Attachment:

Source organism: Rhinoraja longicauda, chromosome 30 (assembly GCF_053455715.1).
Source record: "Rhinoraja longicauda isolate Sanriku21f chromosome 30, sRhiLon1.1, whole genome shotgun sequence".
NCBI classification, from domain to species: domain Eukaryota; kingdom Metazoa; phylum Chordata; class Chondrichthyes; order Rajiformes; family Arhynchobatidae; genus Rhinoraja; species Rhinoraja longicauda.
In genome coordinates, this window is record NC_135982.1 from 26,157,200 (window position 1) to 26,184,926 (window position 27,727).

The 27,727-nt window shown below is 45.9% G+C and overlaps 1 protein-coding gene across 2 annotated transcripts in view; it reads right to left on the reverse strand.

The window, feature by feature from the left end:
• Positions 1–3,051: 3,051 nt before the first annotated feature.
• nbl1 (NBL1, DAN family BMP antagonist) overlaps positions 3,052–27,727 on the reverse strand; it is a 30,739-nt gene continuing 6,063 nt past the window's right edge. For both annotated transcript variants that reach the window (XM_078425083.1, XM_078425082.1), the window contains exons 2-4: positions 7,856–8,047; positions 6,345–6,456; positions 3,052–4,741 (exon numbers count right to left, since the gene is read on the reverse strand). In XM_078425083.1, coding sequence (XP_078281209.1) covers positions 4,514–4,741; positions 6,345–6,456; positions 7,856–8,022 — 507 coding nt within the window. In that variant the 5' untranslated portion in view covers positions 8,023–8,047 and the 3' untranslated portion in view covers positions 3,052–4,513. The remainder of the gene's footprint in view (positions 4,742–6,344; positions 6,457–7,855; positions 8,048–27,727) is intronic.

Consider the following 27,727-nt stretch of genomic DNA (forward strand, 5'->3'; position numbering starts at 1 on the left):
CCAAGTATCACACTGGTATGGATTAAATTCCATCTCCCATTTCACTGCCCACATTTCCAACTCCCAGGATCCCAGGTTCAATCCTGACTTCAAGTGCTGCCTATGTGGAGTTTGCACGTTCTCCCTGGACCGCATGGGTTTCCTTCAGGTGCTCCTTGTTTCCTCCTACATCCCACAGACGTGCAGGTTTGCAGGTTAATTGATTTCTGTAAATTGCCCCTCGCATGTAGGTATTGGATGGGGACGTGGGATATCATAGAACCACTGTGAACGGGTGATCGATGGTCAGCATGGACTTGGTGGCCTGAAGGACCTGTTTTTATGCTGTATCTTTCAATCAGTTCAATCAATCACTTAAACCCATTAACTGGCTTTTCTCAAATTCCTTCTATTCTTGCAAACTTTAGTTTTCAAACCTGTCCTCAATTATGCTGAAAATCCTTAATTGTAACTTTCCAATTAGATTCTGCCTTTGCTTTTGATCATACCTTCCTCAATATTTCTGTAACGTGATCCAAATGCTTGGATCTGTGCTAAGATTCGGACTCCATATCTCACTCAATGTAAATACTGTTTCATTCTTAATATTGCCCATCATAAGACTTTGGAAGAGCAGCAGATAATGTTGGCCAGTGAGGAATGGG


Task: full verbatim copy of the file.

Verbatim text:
Source organism: Rhinoraja longicauda, chromosome 30 (assembly GCF_053455715.1).
Source record: "Rhinoraja longicauda isolate Sanriku21f chromosome 30, sRhiLon1.1, whole genome shotgun sequence".
NCBI classification, from domain to species: domain Eukaryota; kingdom Metazoa; phylum Chordata; class Chondrichthyes; order Rajiformes; family Arhynchobatidae; genus Rhinoraja; species Rhinoraja longicauda.
In genome coordinates, this window is record NC_135982.1 from 26,157,200 (window position 1) to 26,184,926 (window position 27,727).

The 27,727-nt window shown below is 45.9% G+C and overlaps 1 protein-coding gene across 2 annotated transcripts in view; it reads right to left on the reverse strand.

The window, feature by feature from the left end:
• Positions 1–3,051: 3,051 nt before the first annotated feature.
• nbl1 (NBL1, DAN family BMP antagonist) overlaps positions 3,052–27,727 on the reverse strand; it is a 30,739-nt gene continuing 6,063 nt past the window's right edge. For both annotated transcript variants that reach the window (XM_078425083.1, XM_078425082.1), the window contains exons 2-4: positions 7,856–8,047; positions 6,345–6,456; positions 3,052–4,741 (exon numbers count right to left, since the gene is read on the reverse strand). In XM_078425083.1, coding sequence (XP_078281209.1) covers positions 4,514–4,741; positions 6,345–6,456; positions 7,856–8,022 — 507 coding nt within the window. In that variant the 5' untranslated portion in view covers positions 8,023–8,047 and the 3' untranslated portion in view covers positions 3,052–4,513. The remainder of the gene's footprint in view (positions 4,742–6,344; positions 6,457–7,855; positions 8,048–27,727) is intronic.

Consider the following 27,727-nt stretch of genomic DNA (forward strand, 5'->3'; position numbering starts at 1 on the left):
CCAAGTATCACACTGGTATGGATTAAATTCCATCTCCCATTTCACTGCCCACATTTCCAACTCCCAGGATCCCAGGTTCAATCCTGACTTCAAGTGCTGCCTATGTGGAGTTTGCACGTTCTCCCTGGACCGCATGGGTTTCCTTCAGGTGCTCCTTGTTTCCTCCTACATCCCACAGACGTGCAGGTTTGCAGGTTAATTGATTTCTGTAAATTGCCCCTCGCATGTAGGTATTGGATGGGGACGTGGGATATCATAGAACCACTGTGAACGGGTGATCGATGGTCAGCATGGACTTGGTGGCCTGAAGGACCTGTTTTTATGCTGTATCTTTCAATCAGTTCAATCAATCACTTAAACCCATTAACTGGCTTTTCTCAAATTCCTTCTATTCTTGCAAACTTTAGTTTTCAAACCTGTCCTCAATTATGCTGAAAATCCTTAATTGTAACTTTCCAATTAGATTCTGCCTTTGCTTTTGATCATACCTTCCTCAATATTTCTGTAACGTGATCCAAATGCTTGGATCTGTGCTAAGATTCGGACTCCATATCTCACTCAATGTAAATACTGTTTCATTCTTAATATTGCCCATCATAAGACTTTGGAAGAGCAGCAGATAATGTTGGCCAGTGAGGAATGGG